The exploit involves using various config/interface descriptors to align shellcode on the heap. Then through some still-unknown mechanism, a heap overflow gives a user-controllable function pointer, which is later called after free(). The bug appears to be related to how the PS3 enumerates Sony’s internal test JIG device. This device may be probed by a different portion of the kernel, which trusts the device’s USB descriptors more.

Go check out the code and read the analysis. I’d love to hear more about how this exploit works and how it was discovered.

Theories of how PS Jailbreak works

A company recently announced a modchip for the PS3 and claims they will be shipping them soon. It plugs into the USB port and allows running backup games. Inside the device is an ATmega8U2 USB microcontroller, something I’ve worked with before. While I didn’t have access to this device and don’t know PS3 internals, I spent a few minutes looking at a hex dump from a USB trace.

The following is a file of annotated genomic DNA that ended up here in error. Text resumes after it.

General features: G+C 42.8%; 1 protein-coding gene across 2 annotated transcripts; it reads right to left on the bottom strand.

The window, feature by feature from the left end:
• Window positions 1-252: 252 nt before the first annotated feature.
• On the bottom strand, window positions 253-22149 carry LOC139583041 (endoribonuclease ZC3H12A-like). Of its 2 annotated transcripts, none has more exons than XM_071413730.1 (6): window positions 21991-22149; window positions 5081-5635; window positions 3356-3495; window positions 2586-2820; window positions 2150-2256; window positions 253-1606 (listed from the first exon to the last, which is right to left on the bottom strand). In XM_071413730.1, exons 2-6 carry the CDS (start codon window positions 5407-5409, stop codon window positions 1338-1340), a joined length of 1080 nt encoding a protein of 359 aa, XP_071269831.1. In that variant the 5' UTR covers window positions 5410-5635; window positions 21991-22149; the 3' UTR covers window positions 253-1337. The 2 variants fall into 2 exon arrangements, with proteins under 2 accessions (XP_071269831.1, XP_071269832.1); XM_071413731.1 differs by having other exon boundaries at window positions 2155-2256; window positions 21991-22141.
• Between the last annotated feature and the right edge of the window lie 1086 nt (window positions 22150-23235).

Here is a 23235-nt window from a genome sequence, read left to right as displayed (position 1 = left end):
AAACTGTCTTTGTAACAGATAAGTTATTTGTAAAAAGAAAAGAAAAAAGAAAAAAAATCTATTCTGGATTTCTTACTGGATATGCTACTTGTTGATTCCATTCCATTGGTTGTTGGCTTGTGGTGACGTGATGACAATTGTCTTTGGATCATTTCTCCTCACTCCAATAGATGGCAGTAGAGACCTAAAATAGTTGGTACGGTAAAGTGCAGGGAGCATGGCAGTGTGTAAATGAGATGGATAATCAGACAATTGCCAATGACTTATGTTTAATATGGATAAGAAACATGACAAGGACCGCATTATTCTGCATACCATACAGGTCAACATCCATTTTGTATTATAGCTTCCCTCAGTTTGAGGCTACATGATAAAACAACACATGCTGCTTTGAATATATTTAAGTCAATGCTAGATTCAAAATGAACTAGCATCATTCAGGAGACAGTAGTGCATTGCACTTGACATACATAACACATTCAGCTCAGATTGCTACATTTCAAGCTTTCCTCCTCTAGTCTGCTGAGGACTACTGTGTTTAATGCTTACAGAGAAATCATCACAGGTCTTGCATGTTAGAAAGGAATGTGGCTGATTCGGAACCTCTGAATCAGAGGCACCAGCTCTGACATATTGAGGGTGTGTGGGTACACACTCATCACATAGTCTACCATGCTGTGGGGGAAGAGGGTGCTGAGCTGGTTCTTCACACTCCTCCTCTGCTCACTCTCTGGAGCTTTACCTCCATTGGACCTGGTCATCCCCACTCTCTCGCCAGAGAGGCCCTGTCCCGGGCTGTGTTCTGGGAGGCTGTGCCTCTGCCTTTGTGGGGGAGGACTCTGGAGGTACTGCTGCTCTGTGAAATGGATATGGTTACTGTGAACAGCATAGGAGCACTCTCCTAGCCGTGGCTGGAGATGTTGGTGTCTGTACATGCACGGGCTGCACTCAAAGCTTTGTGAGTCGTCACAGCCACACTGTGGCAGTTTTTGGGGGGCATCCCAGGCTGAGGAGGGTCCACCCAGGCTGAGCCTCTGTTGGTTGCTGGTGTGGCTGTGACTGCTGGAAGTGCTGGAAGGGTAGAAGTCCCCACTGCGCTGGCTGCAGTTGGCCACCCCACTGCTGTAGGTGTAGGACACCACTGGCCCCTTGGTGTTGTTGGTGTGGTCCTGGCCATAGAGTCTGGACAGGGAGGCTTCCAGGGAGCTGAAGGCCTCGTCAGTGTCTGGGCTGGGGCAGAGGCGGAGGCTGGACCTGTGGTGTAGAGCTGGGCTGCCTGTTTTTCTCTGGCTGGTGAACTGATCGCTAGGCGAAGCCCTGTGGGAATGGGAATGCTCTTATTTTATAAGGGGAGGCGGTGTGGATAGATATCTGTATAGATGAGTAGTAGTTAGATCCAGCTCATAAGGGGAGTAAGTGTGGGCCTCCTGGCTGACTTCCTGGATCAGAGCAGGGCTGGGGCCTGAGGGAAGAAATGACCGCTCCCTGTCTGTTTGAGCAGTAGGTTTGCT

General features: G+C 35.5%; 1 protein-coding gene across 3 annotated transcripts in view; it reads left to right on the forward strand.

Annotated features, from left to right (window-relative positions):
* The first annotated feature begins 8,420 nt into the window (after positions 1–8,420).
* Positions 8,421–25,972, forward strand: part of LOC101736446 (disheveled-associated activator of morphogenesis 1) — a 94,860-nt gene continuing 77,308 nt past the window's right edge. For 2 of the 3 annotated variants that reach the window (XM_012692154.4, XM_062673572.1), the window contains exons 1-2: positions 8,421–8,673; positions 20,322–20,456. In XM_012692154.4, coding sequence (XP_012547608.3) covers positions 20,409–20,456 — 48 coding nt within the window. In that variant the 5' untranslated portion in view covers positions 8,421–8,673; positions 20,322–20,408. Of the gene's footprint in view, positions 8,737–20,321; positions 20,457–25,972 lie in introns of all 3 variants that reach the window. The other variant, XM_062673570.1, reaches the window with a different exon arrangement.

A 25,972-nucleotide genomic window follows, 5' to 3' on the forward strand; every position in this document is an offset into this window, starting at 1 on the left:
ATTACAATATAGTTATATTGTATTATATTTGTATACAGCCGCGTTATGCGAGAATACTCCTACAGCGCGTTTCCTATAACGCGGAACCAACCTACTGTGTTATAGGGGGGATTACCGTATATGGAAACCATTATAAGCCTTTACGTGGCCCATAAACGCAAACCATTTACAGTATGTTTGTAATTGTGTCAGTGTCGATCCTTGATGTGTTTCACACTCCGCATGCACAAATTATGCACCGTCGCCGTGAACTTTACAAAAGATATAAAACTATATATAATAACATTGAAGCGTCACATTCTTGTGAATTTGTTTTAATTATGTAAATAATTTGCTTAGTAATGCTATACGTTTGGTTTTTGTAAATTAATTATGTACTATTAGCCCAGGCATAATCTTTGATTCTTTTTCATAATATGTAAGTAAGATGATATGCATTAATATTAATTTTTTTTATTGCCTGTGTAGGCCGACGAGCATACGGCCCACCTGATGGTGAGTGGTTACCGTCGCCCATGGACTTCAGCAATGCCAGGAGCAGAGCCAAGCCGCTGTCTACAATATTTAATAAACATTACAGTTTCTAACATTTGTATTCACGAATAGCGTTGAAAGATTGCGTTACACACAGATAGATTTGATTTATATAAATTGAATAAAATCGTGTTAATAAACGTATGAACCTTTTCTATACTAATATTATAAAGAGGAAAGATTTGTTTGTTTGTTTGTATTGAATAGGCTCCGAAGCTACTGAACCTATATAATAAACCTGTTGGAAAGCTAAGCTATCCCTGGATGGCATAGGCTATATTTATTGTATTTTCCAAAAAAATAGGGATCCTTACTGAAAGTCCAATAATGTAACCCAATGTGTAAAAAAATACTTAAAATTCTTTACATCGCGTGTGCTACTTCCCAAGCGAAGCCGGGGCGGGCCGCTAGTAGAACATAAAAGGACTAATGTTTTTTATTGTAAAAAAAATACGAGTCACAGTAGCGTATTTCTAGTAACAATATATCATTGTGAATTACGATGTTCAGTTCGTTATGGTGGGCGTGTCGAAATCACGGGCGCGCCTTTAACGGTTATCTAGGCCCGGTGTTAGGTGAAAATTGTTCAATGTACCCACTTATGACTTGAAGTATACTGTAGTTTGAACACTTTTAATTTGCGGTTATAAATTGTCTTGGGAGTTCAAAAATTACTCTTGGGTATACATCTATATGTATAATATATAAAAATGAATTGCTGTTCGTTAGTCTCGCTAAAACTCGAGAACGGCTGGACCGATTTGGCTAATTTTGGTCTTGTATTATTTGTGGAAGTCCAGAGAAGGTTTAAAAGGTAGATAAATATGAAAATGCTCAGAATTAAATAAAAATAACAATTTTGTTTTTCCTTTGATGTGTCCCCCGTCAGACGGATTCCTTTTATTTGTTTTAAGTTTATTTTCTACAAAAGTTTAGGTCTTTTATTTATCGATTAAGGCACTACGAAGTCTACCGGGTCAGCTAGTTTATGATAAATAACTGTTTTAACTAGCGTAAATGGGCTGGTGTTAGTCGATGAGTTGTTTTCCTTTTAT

An article on Gamefreax (German, alternate in English) claimed to have reverse-engineered this device. They believe that a stack overflow in USB config descriptor processing allows the device to execute code on the PS3 host. However, their page shows a useless set of packets from a USB trace and some hex code obscured with a logo so it’s not possible to verify their claims from the info given.

In a later comment, a user named Descrambler posted a more complete dump of hex data from the USB trace. It is still not fully complete, but it’s enough to look into more of the details.